Another major change in recent years is the growth of electric vehicles (EVs) and the need for DC charging stations in commercial, residential, and office buildings. With global policies encouraging and mandating the move to EVs, the market for chargers is growing rapidly, at an estimated compound annual growth rate (CAGR) of 29% from 2023 to 2050.

Local DC-power distribution

Distributing DC power locally throughout a building provides important benefits in safety, costs, and device reliability.

From a safety point of view, AC power is inherently more dangerous. In fact, the risk of electrocution of the human body by DC is considered to be lower than with AC, as the total impedance of the human body decreases as the frequency increases. And for high growth categories such as EV chargers, the move to DC versus AC chargers means better overall safety.

The data center sector accounts for around 4% of global electricity consumption, and is set to continue growing. Improving energy efficiency in this sector is crucial. For example, cost savings in electricity-intensive buildings such as DC-powered data centers can represent savings of 4-6% compared to conventional AC installations.

In addition to the reduction in electrical losses linked to the transport of electricity in cables, there is also the reduction in AC-DC conversion losses.

Providing DC devices (loads) with DC power eliminates power losses incurred through conversion and thus eliminates an estimated 5 to 20% in energy waste. In addition, the AC to DC conversion process at the device level can shorten its operating life. For example, distributing DC power directly to a LED fixture (thus avoiding the AC to DC conversion) can substantially extend its operating life. Plus, distributing DC power locally reduces the cost and footprint of AC to DC adapters and converters.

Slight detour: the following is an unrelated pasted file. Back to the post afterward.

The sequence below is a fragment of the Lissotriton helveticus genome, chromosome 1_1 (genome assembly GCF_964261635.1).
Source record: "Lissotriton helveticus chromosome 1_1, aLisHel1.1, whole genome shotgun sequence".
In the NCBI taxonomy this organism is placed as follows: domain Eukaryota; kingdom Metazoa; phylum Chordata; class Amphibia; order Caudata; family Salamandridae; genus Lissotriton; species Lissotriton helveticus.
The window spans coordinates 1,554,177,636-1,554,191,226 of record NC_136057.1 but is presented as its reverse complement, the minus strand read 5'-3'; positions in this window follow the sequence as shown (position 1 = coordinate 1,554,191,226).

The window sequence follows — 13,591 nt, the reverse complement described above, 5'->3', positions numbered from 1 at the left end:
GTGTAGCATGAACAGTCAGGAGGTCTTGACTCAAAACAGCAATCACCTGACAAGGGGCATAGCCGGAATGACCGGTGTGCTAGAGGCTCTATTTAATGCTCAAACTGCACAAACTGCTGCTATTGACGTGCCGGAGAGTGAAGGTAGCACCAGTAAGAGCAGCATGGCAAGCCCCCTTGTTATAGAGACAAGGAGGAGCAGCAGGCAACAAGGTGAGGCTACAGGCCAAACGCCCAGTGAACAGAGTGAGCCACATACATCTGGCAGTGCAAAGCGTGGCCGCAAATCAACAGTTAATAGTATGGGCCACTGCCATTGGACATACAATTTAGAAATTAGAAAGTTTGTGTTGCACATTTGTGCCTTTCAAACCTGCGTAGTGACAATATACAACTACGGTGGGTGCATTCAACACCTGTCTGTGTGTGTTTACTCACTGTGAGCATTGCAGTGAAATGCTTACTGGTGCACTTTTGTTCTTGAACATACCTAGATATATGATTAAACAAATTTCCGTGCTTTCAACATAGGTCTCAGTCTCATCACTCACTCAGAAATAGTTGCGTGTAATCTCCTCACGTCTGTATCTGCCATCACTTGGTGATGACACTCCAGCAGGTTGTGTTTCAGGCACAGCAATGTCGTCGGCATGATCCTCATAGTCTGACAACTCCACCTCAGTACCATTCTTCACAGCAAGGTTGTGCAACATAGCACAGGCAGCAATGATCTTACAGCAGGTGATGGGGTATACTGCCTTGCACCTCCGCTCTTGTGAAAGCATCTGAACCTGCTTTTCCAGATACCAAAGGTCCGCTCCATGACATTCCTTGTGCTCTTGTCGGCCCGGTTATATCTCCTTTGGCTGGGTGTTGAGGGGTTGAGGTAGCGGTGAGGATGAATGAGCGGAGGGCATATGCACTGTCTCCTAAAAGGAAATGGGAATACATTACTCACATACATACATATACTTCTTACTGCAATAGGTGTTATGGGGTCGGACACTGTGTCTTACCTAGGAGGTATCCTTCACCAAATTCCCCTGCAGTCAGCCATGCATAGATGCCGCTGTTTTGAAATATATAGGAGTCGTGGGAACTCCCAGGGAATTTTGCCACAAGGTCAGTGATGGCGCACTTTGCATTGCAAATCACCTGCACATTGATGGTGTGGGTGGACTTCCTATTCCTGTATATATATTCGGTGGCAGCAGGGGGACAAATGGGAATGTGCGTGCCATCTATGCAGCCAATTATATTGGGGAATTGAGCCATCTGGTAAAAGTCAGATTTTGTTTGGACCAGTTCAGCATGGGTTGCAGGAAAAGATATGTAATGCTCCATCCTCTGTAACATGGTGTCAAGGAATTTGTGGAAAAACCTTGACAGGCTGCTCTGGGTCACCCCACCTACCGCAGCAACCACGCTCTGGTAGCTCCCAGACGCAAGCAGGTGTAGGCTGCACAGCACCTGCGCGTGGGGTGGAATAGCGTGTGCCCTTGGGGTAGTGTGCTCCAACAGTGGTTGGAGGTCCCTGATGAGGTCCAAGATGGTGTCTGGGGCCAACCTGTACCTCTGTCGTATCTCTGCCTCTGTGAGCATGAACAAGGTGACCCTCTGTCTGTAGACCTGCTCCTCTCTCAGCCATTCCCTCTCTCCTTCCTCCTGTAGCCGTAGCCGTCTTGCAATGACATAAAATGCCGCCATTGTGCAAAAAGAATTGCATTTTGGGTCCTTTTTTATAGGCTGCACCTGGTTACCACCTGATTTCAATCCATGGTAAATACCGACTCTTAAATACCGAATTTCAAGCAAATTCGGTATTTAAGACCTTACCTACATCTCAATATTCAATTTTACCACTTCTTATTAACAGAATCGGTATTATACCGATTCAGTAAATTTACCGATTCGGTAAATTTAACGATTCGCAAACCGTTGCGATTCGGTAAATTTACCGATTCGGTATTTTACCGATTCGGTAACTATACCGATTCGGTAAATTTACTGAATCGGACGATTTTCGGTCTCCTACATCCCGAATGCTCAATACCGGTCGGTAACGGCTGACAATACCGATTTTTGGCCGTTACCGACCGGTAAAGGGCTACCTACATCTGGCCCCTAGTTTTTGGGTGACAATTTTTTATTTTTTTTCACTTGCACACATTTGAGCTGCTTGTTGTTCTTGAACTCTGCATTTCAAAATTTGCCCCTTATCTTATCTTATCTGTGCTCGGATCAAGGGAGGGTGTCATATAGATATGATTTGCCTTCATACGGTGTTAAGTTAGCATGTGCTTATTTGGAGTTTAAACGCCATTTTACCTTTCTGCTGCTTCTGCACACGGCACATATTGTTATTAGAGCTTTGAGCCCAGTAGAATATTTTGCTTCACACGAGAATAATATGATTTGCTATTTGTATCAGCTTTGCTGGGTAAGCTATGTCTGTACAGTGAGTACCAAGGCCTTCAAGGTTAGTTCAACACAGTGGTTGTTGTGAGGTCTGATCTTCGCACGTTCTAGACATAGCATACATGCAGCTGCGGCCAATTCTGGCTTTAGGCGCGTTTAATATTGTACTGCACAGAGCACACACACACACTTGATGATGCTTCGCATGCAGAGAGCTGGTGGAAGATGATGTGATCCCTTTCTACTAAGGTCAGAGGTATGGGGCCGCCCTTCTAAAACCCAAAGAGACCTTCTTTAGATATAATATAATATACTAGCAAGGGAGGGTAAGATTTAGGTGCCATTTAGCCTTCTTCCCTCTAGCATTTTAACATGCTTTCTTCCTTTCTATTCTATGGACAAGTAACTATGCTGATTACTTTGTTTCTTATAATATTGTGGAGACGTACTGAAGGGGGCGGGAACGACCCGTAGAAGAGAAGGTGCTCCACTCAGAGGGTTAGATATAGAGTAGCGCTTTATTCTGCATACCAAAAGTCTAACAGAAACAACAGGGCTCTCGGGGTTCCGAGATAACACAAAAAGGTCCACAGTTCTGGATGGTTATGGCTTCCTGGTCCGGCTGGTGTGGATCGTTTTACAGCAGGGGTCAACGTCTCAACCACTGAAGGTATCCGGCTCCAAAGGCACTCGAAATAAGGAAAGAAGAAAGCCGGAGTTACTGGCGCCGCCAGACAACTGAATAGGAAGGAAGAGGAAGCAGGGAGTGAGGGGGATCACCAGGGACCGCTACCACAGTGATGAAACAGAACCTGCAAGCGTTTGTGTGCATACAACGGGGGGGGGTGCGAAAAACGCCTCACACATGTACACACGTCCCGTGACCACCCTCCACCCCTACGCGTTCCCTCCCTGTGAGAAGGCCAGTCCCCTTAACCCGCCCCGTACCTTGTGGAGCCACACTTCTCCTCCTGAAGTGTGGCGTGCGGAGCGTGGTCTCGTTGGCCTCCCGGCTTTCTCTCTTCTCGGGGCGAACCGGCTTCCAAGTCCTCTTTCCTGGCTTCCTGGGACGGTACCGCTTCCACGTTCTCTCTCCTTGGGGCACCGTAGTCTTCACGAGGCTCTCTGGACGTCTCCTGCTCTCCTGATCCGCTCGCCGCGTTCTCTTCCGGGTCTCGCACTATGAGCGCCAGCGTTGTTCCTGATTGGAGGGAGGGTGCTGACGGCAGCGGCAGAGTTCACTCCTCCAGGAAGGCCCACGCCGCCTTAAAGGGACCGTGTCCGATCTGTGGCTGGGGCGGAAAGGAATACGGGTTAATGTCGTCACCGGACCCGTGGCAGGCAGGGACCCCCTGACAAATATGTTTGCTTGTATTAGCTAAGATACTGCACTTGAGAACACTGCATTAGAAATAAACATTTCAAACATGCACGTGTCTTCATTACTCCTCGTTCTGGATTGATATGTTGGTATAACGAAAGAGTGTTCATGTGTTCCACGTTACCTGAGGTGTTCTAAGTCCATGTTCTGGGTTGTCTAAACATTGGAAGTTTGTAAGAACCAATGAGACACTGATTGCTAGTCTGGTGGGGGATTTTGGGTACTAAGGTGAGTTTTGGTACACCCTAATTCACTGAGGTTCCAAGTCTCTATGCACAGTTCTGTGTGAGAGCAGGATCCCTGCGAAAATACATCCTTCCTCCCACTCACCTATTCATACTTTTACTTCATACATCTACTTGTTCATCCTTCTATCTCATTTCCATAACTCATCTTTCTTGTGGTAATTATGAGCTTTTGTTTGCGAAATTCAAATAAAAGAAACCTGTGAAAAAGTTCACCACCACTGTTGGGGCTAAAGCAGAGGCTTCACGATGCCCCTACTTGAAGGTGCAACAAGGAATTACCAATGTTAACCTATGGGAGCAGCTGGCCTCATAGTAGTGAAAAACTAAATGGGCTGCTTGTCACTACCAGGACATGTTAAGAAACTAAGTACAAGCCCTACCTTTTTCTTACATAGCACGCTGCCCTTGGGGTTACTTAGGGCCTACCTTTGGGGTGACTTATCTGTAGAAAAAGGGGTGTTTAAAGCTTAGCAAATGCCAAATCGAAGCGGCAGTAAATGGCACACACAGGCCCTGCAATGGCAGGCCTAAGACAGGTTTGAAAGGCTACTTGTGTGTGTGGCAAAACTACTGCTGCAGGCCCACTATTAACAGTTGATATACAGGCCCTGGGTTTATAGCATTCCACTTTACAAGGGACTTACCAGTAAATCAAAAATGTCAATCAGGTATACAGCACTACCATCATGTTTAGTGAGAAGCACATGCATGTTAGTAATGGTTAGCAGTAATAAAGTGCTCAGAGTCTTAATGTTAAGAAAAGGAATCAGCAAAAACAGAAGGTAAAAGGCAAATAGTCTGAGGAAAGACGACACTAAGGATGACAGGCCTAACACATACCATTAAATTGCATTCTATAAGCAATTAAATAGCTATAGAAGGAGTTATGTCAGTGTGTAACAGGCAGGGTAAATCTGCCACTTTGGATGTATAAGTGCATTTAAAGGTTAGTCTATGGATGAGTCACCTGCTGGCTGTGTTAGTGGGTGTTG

Transition to DC-powered buildings

In conclusion, DC power distribution in buildings is on the horizon, but change will take time. Even with a move to DC microgrids, there are other significant challenges to be addressed in the coming years, notably the uptake by industry professionals, many of whom need to become more familiar with DC power and its benefits. This is due to the long experience and knowledge of AC power.

Furthermore, advancement in building standards and codes which address specifications for DC-powered devices is required, as with the further analysis of the cost-effectiveness of DC power distribution in retrofit and new construction.

Cables are a fundamental part of a building’s electrical infrastructure and are a critical player in the transition to DC-powered structures. The buildings of tomorrow will be smart, connected, sustainable, and powered by DC. Nexans is committed to this transformation by manufacturing specific cable systems compatible with these new infrastructures. And our strategic partnerships and involvement in key industry groups are helping to make the transition to DC-powered buildings a reality.

Lina Ruiz


Lina Ruiz is responsible for the LVDC, MVDC and new architectures technical platforms for Nexans within the Research and Territories Techno Centre.

She previously worked as a project manager and technical innovation team leader in the field of renewable energies. In 2023, she joined Nexans to accelerate the exploration program on direct current for low and medium voltage. In her current role, she is responsible for providing new and differentiated solutions in the field of direct current.